I've had to cut right back on work because I struggle with travelling and although I manage to get to the gym most days, I'm struggling in a lot of areas of life. I'm on the council waiting list because I can't wash at home and because I need level access, but they're not putting me in the category where my current housing worsens my health and I don't understand why.

I suppose I'm not entirely sure what I'm asking here, beyond wanting to try to talk to people who've gone through something similar, rather than friends who I start to feel guilty because of how upsetting it is for them not to be able to do anything to help me.

I've read through the information booklets for the Pain Clinic, but I'm not sure how they work or what to expect from it. I'm surprisingly nervous about it - when the appointment was pushed back, I got horribly upset and I realise that I've been holding it together on the hope that the pain clinic will be able to help me or at least guide me to a point where I can accept that this pain just isn't ever going to go away. I'll admit there are days where the prospect of being in this much pain constantly for the rest of my life almost makes me wish that the rest of my life wouldn't last particularly long.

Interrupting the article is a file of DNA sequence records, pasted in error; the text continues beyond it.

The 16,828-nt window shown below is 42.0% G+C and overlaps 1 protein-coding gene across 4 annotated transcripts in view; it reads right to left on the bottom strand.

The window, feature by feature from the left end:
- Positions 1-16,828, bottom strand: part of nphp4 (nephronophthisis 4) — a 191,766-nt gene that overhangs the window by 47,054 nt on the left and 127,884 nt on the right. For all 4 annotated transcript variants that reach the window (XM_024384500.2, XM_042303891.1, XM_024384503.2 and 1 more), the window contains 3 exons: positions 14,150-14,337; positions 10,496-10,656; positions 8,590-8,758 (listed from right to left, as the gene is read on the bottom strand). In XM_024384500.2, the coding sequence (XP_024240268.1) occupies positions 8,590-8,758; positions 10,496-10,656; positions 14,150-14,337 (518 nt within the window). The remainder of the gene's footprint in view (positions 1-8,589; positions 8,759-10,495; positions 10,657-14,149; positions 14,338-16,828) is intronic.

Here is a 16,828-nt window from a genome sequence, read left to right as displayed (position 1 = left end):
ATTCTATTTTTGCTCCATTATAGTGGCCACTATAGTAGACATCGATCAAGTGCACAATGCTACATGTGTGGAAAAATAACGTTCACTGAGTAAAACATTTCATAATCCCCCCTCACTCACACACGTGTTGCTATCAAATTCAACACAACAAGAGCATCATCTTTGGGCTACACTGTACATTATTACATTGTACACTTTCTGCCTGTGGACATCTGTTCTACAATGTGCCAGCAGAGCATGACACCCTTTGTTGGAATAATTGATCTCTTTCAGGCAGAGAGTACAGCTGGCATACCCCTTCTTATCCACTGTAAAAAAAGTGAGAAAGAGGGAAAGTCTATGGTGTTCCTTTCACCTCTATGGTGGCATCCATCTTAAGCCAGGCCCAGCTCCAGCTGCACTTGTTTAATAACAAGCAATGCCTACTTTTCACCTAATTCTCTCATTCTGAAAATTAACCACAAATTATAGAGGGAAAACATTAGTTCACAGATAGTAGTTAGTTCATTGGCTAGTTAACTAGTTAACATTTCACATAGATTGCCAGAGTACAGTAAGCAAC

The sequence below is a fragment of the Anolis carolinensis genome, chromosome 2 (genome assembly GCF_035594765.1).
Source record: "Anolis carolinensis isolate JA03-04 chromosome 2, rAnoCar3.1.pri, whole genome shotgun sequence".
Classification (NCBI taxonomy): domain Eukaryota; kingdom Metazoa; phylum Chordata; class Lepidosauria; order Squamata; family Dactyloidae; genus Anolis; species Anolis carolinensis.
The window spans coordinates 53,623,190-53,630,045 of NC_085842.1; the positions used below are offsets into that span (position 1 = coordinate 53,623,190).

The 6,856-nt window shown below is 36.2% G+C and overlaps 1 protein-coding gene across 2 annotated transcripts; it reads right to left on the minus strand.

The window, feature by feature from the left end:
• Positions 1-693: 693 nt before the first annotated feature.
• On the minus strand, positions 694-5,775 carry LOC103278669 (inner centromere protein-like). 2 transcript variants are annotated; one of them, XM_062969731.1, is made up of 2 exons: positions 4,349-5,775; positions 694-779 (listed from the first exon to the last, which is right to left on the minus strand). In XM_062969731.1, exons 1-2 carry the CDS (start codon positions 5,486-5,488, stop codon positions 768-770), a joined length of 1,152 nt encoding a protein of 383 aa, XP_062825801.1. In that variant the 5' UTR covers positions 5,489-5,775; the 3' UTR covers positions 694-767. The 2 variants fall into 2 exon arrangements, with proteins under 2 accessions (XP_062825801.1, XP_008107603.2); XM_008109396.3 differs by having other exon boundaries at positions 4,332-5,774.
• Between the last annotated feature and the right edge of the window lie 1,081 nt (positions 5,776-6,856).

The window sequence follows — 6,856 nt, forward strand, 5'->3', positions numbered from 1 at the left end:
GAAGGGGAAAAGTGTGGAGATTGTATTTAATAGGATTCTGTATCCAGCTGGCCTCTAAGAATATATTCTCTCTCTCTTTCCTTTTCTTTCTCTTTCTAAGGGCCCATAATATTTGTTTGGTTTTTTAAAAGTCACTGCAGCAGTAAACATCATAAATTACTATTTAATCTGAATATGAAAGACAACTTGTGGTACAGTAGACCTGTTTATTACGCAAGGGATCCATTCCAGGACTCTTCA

I guess what I'm looking for is any advice from people with similar experiences of DDD or going to a pain clinic, or just a bit of a "yeah, I get that too" from other people living with chronic pain. It's a weird shift in lifestyle and identity and I know I've really not entirely got my head around it yet, so tips or thoughts or whatever would be really appreciated at the moment.